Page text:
Seasonal affective disorder (SAD) is a type of depression related to changes in seasons. SAD typically begins and ends at about the same time every year. This disorder is likely to leave you exhausted and irritable.
You may have SAD and not even know it.
Often symptoms start in the fall and continue thru the winter, and begin to dissipate in the spring. People might call it “winter blues” or “holiday funk”.
According to Psychology Today, SAD affects about 10 million Americans and is 4x more common in women than in men.
Here are some signs to help you assess whether or not seasonal affective disorder is present in your life. Keep in mind these symptoms tend to come on slowly through the fall and worsen in the depths of winter.
SAD symptoms may include:
- Loss of interested in previously loved activities
- Feelings of sadness
- Increased appetite
- Cravings for comfort foods
- Difficulty sleeping
- Feeling of hopelessness
- Weight gain
- Thoughts of self-harm or suicide
What you can do about it:
From a naturopathic view, there are many natural options to shift away from SAD being a yearly trial.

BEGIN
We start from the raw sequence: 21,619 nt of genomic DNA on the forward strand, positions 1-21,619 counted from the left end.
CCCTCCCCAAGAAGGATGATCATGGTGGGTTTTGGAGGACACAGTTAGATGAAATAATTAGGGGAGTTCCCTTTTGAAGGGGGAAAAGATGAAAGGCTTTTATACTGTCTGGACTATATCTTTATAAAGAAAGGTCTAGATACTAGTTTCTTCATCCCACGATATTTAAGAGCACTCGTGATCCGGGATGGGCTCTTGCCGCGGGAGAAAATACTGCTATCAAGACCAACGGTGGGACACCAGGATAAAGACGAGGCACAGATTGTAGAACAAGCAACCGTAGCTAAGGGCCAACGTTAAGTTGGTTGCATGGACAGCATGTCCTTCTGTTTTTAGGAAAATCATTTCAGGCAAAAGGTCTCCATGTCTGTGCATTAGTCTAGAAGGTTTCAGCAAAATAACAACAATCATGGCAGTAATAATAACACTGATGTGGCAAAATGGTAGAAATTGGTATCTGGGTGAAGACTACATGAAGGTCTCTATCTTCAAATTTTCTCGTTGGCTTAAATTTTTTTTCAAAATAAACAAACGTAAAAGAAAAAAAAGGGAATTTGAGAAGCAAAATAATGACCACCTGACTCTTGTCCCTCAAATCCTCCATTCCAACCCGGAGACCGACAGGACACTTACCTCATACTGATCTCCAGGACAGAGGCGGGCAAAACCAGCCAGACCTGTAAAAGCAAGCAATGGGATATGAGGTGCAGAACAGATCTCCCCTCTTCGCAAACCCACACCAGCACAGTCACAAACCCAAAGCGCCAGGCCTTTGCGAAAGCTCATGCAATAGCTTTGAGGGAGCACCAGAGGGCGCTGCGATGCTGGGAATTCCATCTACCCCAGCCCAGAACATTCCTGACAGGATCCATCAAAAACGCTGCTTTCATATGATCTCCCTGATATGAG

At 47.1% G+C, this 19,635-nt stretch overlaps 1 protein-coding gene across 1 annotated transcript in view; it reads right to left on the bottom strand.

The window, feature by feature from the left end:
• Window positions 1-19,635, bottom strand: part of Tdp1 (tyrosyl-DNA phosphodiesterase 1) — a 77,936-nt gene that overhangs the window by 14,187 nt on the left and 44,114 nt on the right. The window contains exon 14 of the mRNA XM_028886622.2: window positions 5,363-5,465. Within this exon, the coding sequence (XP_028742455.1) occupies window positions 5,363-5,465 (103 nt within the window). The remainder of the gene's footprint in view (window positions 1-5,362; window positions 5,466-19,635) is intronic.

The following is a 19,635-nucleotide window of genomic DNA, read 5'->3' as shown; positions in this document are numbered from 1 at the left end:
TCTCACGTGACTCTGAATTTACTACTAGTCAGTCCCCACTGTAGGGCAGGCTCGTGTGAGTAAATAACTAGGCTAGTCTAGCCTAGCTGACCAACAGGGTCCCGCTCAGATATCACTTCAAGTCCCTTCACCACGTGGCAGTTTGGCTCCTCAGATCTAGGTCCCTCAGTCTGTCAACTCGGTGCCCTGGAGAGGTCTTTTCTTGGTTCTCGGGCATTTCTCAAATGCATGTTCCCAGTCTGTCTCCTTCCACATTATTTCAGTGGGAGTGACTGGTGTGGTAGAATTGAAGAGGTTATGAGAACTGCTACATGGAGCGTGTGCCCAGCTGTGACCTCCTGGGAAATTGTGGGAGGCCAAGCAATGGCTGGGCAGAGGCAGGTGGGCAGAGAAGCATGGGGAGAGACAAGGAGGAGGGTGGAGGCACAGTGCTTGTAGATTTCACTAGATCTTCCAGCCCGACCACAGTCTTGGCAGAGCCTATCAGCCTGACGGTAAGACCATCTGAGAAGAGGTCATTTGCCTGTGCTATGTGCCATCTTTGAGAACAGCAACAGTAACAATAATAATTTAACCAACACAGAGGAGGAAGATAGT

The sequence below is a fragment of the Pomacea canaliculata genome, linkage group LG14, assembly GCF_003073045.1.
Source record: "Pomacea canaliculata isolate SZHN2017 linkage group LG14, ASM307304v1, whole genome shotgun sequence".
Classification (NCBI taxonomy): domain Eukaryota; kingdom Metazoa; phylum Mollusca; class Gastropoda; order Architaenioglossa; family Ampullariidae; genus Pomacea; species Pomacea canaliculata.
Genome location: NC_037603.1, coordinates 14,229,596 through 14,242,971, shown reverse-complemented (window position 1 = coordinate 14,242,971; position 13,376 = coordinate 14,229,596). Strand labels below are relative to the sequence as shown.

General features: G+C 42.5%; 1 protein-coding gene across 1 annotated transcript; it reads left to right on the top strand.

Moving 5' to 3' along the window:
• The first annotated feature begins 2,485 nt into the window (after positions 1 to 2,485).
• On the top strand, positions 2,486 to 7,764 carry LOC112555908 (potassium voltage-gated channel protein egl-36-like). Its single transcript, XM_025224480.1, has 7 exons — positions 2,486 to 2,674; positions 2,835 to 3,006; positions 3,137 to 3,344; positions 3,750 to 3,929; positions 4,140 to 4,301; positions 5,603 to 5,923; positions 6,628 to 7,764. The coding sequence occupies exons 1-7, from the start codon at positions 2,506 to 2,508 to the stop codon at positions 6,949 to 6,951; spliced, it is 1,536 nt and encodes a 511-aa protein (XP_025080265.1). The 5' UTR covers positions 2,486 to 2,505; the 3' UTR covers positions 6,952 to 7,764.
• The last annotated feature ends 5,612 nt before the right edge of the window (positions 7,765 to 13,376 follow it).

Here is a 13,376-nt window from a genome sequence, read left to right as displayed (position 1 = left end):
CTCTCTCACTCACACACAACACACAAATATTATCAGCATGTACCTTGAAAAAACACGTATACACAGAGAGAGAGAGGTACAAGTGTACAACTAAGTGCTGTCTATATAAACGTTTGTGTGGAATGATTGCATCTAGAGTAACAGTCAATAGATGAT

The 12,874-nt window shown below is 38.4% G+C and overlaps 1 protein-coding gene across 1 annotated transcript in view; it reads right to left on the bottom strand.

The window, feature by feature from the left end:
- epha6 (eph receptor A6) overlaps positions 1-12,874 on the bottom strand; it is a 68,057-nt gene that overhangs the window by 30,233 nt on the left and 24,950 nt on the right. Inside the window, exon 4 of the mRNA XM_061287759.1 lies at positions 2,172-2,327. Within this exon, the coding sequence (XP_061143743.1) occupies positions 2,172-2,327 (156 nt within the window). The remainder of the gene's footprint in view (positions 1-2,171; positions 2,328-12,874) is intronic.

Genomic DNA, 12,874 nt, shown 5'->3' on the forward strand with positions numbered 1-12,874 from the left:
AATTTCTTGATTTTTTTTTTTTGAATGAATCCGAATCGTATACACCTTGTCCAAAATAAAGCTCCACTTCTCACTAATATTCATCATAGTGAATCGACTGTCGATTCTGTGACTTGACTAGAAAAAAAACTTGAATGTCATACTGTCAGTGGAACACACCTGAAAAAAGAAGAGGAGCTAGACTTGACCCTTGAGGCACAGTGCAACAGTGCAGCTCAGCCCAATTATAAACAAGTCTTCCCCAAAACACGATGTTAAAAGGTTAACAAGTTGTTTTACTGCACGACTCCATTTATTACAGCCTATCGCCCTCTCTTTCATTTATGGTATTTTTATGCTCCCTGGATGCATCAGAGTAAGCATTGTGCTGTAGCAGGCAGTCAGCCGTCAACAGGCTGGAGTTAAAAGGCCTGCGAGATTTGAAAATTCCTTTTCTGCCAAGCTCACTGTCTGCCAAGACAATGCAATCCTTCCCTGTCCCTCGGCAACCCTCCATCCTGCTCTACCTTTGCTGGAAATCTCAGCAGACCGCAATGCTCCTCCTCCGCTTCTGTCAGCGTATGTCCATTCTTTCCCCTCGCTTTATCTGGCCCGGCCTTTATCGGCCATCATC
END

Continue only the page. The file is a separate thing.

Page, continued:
Check your vitamin D status
Low vitamin D is associated with high rates of depression and anxiety. Ask your doctor to test your 25-hydroxy vitamin D (25-OH D) to make sure you have enough. I recommend my patients maintain vitamin D levels between 60-80 ng/mL. If you need to supplement, make sure to use a clean source of D3.
Increase light exposure
A special full-spectrum light bulb can help to ease seasonal depression. Set up a light in your home so you can spend at least an hour in this illumination. This may mean it is on your desk or in your bathroom while you get ready every morning.
Move your body
Many people find that the move a lot less in the winter. If this is true for you, find a way to build movement into your day. Consider setting up a yoga mat with your full-spectrum light close by! Aim for 30-60 minutes of movement every day.
Keep a routine
Sticking to a regular schedule can help to improve your sleep and reduce stress. Set a time to wake up and go to bed that you can maintain. Routine is fuel for your mind and hormone balance!